Most of my company's customers, even the White House and the Pentagon, pay us with credit cards. But we do allow school systems to pay us in 30 days.
Strangely, every year we get five to ten thousand dollars in checks paying for purchases that were already paid for with plastic.
The trend seems to be increasing. It happened three times last week alone, and the redundant payments come from a wide range of customers including small businesses, blue chips and government agencies -- who should have sophisticated accounting systems to avoid double paying. The problem seems to be caused by bookkeepers who mistake paid receipts for invoices requiring payment, and enter them into their systems and then the checks are generated.
We call our customers, explain the situation, have some laughs and shred the checks. But I have to wonder how many busineses are not as honest -- or are just not as careful -- as we are. At a time when profits are elusive and many businesses are slipping into Chapter 11, double payments could be wasting millions, or even billions.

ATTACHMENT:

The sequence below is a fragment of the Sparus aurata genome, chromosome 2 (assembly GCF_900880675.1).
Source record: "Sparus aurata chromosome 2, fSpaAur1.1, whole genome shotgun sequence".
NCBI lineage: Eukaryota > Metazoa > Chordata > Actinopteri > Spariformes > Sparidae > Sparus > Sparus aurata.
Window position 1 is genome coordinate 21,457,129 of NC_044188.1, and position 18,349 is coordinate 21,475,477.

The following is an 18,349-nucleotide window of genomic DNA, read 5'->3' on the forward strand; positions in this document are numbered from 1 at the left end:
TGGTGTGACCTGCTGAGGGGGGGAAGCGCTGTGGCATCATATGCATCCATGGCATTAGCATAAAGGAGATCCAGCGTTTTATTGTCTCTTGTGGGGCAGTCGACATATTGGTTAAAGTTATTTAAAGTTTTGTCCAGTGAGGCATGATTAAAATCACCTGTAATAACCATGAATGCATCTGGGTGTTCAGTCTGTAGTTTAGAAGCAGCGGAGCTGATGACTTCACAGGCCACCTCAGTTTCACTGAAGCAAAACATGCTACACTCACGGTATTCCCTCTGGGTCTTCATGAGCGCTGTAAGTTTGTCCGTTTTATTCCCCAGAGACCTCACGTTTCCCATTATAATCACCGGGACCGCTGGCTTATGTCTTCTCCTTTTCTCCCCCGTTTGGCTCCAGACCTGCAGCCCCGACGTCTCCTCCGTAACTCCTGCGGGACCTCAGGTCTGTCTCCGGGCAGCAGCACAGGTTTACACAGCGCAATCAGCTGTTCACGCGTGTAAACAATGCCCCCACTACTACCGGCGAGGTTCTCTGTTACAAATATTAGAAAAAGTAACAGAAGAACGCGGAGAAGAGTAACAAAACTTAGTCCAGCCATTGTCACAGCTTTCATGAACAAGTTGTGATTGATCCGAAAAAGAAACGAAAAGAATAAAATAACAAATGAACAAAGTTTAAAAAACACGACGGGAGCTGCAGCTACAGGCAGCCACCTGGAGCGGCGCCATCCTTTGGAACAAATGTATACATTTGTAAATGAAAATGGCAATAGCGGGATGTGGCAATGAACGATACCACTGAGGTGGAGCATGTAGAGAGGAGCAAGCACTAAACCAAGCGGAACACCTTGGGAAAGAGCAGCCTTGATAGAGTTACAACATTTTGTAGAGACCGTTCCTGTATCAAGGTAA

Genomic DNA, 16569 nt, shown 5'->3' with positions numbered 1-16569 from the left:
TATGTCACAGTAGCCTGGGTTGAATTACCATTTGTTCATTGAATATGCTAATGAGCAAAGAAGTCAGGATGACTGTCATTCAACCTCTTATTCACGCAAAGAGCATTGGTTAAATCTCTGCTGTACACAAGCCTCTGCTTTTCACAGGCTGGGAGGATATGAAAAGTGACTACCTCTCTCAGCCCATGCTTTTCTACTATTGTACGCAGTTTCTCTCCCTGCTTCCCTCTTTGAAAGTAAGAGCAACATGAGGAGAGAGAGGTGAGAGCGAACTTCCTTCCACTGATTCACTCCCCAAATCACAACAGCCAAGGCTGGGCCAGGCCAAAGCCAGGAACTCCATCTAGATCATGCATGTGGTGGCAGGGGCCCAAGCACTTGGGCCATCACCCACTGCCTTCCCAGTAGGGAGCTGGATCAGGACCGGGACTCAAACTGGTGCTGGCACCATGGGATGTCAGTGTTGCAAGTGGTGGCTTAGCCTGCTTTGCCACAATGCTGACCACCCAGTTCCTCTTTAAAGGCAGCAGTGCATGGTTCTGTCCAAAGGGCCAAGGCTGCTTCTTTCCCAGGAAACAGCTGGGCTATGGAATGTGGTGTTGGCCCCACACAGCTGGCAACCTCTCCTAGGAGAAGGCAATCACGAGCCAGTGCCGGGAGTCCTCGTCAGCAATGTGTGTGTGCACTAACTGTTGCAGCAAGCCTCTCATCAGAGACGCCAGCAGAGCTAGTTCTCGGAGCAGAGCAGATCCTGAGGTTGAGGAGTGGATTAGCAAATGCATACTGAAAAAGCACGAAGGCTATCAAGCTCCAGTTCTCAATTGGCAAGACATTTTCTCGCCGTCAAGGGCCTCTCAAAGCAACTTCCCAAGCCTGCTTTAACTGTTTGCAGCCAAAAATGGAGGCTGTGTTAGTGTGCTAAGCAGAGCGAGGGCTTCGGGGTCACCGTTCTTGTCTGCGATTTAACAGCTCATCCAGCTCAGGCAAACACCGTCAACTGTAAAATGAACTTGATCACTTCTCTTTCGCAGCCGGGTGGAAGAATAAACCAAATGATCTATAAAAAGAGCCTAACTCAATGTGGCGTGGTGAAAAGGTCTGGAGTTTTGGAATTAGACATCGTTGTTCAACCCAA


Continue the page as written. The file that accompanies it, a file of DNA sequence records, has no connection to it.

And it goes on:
It's impossible to know the total amount of the waste. For some companies on both sides of the sloppy check processing, it could mean the difference between profit and loss.
In addition to the wasted money of the double payments that are not caught, there's the cost of time wasted generating the unnecessary check, and the postage, and the time wasted by the company that received it. I would not be surprised if some companies, especially in this tight economy, quickly deposit every check that comes in and figure that they'll have the use of the money for a few months until the customer notices the error, or maybe keep it forever.
Tell your accounts payable people to pay attention. A receipt is not an invoice!
Friday, August 1, 2008
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